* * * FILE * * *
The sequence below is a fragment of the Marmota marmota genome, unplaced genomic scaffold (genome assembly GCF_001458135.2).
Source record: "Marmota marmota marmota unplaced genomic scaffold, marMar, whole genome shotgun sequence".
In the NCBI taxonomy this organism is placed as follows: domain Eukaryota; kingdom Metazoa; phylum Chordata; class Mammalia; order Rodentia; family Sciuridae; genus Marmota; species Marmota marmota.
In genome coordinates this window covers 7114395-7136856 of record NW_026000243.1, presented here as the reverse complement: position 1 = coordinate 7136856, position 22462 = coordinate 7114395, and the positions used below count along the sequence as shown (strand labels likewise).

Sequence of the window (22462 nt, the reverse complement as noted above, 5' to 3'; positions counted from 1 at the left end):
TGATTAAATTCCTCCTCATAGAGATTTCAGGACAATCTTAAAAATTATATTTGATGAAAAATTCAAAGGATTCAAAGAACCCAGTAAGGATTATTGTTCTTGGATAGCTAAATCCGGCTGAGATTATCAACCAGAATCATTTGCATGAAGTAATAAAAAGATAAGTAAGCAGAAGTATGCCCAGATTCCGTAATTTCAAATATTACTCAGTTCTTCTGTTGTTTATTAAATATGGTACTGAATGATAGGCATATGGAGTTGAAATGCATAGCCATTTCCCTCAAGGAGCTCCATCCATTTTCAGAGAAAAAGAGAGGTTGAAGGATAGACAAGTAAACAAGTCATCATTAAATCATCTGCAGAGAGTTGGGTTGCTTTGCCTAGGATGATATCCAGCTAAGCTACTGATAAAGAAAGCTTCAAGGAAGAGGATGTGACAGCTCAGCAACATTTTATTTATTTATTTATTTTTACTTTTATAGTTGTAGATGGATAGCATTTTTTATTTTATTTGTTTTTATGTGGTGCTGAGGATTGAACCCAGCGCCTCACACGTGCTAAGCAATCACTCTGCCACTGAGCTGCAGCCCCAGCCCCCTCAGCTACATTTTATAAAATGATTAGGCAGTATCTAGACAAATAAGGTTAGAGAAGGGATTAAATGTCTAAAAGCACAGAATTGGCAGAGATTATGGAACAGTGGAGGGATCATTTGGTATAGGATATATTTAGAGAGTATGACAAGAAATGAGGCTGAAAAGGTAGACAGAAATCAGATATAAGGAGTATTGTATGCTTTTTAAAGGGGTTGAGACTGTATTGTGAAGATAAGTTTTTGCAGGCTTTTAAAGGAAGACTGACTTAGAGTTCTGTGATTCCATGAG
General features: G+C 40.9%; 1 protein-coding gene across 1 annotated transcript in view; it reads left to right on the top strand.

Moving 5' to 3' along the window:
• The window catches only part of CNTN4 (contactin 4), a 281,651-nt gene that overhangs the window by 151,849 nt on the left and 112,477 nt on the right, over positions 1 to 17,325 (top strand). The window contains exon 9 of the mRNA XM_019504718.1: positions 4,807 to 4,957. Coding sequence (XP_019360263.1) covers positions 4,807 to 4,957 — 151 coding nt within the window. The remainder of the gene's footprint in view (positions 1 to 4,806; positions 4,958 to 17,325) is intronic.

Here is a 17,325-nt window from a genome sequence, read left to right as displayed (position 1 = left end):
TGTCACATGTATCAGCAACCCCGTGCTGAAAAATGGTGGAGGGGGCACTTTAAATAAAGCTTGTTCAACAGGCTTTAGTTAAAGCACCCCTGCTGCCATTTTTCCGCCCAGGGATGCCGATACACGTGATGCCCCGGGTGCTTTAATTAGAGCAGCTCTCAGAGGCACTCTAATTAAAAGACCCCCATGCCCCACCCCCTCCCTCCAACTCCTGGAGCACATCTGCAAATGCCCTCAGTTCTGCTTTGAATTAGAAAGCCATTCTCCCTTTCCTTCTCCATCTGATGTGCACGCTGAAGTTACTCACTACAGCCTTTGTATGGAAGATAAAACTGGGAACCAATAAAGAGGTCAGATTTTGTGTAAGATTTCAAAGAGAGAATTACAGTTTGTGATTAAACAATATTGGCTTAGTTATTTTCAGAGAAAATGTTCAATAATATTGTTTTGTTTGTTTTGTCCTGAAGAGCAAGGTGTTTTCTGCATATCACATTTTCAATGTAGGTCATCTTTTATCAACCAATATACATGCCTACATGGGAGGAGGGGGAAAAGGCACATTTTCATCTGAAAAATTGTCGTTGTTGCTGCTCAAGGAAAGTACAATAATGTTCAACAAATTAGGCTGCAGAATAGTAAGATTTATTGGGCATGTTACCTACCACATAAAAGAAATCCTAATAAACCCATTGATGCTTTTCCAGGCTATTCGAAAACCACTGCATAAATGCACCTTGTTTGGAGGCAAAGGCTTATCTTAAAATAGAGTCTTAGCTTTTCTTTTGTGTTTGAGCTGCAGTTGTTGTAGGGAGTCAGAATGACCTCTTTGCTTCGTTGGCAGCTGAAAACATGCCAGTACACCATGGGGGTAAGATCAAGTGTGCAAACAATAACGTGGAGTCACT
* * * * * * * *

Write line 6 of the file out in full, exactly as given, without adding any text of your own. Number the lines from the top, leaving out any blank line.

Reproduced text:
TGATTAAATTCCTCCTCATAGAGATTTCAGGACAATCTTAAAAATTATATTTGATGAAAAATTCAAAGGATTCAAAGAACCCAGTAAGGATTATTGTTCTTGGATAGCTAAATCCGGCTGAGATTATCAACCAGAATCATTTGCATGAAGTAATAAAAAGATAAGTAAGCAGAAGTATGCCCAGATTCCGTAATTTCAAATATTACTCAGTTCTTCTGTTGTTTATTAAATATGGTACTGAATGATAGGCATATGGAGTTGAAATGCATAGCCATTTCCCTCAAGGAGCTCCATCCATTTTCAGAGAAAAAGAGAGGTTGAAGGATAGACAAGTAAACAAGTCATCATTAAATCATCTGCAGAGAGTTGGGTTGCTTTGCCTAGGATGATATCCAGCTAAGCTACTGATAAAGAAAGCTTCAAGGAAGAGGATGTGACAGCTCAGCAACATTTTATTTATTTATTTATTTTTACTTTTATAGTTGTAGATGGATAGCATTTTTTATTTTATTTGTTTTTATGTGGTGCTGAGGATTGAACCCAGCGCCTCACACGTGCTAAGCAATCACTCTGCCACTGAGCTGCAGCCCCAGCCCCCTCAGCTACATTTTATAAAATGATTAGGCAGTATCTAGACAAATAAGGTTAGAGAAGGGATTAAATGTCTAAAAGCACAGAATTGGCAGAGATTATGGAACAGTGGAGGGATCATTTGGTATAGGATATATTTAGAGAGTATGACAAGAAATGAGGCTGAAAAGGTAGACAGAAATCAGATATAAGGAGTATTGTATGCTTTTTAAAGGGGTTGAGACTGTATTGTGAAGATAAGTTTTTGCAGGCTTTTAAAGGAAGACTGACTTAGAGTTCTGTGATTCCATGAG